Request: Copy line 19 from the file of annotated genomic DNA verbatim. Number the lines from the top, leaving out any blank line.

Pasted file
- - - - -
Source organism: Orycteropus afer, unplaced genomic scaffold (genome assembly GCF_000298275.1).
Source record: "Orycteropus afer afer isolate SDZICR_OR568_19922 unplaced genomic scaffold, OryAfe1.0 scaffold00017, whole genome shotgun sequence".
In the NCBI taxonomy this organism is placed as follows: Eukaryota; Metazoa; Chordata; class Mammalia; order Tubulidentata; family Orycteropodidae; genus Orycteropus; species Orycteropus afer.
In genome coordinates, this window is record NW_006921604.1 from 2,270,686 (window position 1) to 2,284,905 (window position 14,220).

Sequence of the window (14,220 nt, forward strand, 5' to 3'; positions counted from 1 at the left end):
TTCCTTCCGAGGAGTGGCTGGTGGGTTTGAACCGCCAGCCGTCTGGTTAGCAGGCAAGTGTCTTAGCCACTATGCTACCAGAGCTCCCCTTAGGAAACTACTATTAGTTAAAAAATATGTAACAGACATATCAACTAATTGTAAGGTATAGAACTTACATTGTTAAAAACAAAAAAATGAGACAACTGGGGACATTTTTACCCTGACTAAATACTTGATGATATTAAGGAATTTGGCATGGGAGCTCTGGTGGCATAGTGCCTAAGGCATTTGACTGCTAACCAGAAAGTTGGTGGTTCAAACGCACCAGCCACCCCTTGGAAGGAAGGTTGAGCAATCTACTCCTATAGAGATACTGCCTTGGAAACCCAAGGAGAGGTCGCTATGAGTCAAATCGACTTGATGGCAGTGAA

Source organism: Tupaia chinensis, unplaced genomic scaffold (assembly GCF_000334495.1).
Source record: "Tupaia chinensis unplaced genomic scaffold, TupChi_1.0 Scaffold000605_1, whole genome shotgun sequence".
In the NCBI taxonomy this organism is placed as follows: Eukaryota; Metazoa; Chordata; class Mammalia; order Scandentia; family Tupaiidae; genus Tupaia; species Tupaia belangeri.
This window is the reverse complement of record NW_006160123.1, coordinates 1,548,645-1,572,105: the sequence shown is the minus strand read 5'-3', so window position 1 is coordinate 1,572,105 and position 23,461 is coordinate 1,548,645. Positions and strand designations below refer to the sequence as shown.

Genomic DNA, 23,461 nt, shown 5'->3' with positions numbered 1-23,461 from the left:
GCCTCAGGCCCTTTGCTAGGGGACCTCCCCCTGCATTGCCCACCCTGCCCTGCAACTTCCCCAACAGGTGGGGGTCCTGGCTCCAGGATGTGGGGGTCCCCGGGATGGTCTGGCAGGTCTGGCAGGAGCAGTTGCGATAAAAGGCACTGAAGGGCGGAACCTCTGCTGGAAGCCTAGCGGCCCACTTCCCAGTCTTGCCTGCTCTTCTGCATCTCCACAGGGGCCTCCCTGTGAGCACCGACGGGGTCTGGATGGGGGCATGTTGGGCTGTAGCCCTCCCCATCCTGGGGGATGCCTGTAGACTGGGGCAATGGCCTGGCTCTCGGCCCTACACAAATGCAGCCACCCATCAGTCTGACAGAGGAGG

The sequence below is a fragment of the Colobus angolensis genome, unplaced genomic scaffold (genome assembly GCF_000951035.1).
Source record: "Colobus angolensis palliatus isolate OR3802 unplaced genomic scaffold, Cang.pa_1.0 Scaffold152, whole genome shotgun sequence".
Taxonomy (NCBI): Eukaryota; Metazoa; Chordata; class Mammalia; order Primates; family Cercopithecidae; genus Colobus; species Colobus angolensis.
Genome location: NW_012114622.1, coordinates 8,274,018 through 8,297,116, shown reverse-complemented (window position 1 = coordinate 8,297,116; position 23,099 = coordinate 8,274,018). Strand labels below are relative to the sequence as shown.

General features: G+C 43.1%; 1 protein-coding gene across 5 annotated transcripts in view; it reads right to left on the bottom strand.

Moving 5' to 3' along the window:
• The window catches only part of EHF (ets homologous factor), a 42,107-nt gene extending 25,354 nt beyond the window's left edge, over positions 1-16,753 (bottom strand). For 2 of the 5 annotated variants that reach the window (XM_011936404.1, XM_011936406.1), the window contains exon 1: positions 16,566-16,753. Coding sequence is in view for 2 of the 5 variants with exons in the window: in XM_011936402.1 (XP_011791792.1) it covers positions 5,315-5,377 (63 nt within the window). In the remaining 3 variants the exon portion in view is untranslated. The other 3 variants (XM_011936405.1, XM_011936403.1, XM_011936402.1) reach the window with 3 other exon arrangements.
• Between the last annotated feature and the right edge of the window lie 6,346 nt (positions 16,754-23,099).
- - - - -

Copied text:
• The window catches only part of EHF (ets homologous factor), a 42,107-nt gene extending 25,354 nt beyond the window's left edge, over positions 1-16,753 (bottom strand). For 2 of the 5 annotated variants that reach the window (XM_011936404.1, XM_011936406.1), the window contains exon 1: positions 16,566-16,753. Coding sequence is in view for 2 of the 5 variants with exons in the window: in XM_011936402.1 (XP_011791792.1) it covers positions 5,315-5,377 (63 nt within the window). In the remaining 3 variants the exon portion in view is untranslated. The other 3 variants (XM_011936405.1, XM_011936403.1, XM_011936402.1) reach the window with 3 other exon arrangements.